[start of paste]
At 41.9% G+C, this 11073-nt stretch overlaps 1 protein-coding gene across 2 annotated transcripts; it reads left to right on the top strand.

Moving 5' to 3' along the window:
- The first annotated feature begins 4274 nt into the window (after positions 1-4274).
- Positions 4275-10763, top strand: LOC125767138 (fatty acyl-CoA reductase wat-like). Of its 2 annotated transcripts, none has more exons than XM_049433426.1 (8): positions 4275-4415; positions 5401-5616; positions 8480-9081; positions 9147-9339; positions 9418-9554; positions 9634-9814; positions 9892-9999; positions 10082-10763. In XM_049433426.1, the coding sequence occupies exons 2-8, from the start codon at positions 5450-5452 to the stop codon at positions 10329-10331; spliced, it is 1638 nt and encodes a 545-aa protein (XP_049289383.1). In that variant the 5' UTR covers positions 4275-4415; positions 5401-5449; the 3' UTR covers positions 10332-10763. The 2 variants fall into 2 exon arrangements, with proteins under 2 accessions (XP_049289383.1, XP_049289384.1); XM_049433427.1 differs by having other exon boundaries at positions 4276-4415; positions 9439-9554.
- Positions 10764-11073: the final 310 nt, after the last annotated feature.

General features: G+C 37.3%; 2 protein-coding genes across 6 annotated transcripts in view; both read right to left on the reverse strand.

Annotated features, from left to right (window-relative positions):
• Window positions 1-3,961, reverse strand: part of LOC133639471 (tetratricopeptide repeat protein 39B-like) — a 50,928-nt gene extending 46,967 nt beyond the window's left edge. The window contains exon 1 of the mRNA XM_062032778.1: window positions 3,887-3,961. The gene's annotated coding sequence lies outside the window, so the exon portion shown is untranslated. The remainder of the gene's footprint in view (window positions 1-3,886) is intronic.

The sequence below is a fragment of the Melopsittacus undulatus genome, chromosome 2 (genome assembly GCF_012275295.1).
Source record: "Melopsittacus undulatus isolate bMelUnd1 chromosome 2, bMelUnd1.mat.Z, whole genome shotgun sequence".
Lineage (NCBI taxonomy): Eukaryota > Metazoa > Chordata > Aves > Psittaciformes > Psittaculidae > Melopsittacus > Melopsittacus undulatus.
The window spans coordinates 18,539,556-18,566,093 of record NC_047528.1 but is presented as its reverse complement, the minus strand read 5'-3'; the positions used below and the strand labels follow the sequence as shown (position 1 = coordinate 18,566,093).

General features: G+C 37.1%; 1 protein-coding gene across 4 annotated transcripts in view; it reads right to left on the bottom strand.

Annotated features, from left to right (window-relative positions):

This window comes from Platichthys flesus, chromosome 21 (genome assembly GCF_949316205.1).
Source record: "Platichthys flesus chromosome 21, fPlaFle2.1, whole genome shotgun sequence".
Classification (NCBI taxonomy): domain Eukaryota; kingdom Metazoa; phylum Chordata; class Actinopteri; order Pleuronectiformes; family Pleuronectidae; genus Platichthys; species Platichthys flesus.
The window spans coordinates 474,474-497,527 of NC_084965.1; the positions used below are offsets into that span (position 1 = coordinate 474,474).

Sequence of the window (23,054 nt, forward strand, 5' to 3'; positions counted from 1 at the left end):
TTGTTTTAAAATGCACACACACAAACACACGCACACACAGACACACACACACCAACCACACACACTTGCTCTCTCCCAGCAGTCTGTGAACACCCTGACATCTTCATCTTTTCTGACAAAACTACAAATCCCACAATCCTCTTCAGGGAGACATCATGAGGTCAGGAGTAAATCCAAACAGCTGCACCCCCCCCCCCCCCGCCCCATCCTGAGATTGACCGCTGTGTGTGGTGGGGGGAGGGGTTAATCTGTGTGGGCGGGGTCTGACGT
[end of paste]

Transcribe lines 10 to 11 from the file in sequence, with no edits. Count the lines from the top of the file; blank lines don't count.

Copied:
Source record: "Melopsittacus undulatus isolate bMelUnd1 chromosome 2, bMelUnd1.mat.Z, whole genome shotgun sequence".
Lineage (NCBI taxonomy): Eukaryota > Metazoa > Chordata > Aves > Psittaciformes > Psittaculidae > Melopsittacus > Melopsittacus undulatus.